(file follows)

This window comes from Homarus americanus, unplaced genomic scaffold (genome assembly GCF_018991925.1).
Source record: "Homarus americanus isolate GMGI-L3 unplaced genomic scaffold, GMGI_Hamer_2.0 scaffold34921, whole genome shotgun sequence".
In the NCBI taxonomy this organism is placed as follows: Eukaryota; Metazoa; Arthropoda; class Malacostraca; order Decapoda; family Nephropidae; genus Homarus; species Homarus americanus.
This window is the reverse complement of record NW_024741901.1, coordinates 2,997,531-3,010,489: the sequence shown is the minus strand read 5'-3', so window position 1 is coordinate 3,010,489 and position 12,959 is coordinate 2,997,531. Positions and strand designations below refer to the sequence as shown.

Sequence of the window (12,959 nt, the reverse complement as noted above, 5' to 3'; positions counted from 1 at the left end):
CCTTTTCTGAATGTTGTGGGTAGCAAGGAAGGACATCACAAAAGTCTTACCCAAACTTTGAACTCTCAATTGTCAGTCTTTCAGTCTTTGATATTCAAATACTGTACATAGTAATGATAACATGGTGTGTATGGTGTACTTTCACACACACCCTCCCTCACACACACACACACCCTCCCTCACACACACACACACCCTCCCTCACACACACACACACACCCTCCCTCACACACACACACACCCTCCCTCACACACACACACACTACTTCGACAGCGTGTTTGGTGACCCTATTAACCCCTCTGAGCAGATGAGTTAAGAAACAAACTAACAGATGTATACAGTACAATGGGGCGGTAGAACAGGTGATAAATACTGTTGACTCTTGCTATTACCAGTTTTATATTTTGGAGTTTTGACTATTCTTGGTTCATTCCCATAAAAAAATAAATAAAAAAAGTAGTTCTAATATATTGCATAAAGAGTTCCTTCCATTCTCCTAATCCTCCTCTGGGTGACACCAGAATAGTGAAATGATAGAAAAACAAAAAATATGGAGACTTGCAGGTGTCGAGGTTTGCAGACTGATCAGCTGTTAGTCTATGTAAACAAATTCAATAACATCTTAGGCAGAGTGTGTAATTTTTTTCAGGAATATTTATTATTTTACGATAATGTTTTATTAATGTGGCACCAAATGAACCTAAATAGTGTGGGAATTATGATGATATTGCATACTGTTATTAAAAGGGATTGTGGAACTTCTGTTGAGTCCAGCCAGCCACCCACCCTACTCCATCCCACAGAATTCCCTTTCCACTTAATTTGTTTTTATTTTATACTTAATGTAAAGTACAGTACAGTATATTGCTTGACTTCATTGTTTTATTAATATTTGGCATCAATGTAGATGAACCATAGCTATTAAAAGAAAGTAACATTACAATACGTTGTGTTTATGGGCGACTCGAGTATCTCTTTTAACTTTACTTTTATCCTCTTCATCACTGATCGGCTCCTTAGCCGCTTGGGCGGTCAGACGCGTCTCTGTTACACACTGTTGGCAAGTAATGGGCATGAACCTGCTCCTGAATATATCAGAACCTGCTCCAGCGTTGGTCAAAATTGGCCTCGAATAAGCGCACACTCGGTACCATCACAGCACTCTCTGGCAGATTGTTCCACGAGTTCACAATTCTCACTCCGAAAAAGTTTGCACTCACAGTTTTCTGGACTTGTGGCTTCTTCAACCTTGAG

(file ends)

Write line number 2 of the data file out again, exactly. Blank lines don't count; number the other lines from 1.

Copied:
Source record: "Homarus americanus isolate GMGI-L3 unplaced genomic scaffold, GMGI_Hamer_2.0 scaffold34921, whole genome shotgun sequence".